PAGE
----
Out of Control: Irresponsible weapons transfers - Facing Finance
Out of Control: Irresponsible weapons transfers - Facing Finance
FACING FINANCE | DIRT Y PROFITS 7 | 2019 1 7 Out of Control: Irresponsible weapons transfers and future weapon systems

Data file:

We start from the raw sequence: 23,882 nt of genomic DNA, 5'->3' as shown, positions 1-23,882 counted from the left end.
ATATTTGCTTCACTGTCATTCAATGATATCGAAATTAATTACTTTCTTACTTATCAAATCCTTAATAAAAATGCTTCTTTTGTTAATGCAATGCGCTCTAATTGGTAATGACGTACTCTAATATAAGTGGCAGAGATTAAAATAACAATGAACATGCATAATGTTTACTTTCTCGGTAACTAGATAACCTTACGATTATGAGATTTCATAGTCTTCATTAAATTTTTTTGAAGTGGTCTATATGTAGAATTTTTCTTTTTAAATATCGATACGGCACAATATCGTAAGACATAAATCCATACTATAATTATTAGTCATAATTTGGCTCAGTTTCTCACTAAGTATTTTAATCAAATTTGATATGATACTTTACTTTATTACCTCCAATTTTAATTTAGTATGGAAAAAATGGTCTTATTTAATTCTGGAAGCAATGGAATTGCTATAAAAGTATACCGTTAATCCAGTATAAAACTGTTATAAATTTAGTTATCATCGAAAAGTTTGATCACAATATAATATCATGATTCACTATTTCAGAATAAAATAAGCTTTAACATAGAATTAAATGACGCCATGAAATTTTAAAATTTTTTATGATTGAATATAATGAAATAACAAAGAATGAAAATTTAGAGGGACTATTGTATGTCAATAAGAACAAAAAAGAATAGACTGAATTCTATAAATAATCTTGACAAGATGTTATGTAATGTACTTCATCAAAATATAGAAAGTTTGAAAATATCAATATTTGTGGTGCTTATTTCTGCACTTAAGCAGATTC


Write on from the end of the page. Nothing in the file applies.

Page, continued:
FACING FINANCE | DIRT Y PROFITS 7 | 2019 2 Cover Photo: Smoke rises during an air strike on an army weapons depot on a mountain overlooking Yemen's capital Sanaa April 20, 2015. REUTERS/Khaled Abdullah Executive Summary 4 Controversial Arms Exports – The Role of Defence Companies and Banks 8 Controversial Weapons – The Role of Defence Companies and Banks 10 Methodology 12 Controversial Exports in the MENA Region: Country profiles 16 Company Profiles Airbus SE 21 BAE Systems 23 Boeing Co 25 General Dynamics Corp 27 Leonardo SpA 28 Lockheed Martin Corp 29 Northrop Grumman Corp 31 Raytheon Co 33 Rheinmetall AG 35 Thales Group 37 ThyssenKrupp AG 38 Features Arms Companies Exporting to Israel: Complicit in the Support of Collective Punishment and Restriction of Movement of Palestinians, and Violations of International Law 40 Hand-in-Hand: Banks and Arms Companies Profiting From War (Crimes) in Yemen 42 The Bottom line: Why Autonomous Weapons are a Bad Investment 48 Harmful Investments European Banks – Defence policies compared 51 Asset Managers: → Blackrock Inc: Sustainability Champion or Lord of War? 53 → Investing Money Safely – A Deadly Business! 55 Recommendations and Demands 57 Appendices to the report Appendix 1: Table of Weapons Exports by Company 61 Appendix 2: Financial Data Tables 70 Appendix 3: Financial Institution Divestment from Companies 71 Appendix 4: Heading Towards Autonomy? A Potential Watchlist 73 Appendix 5: Assessment for Middle East and North Africa (MENA) Region Countries 75 Content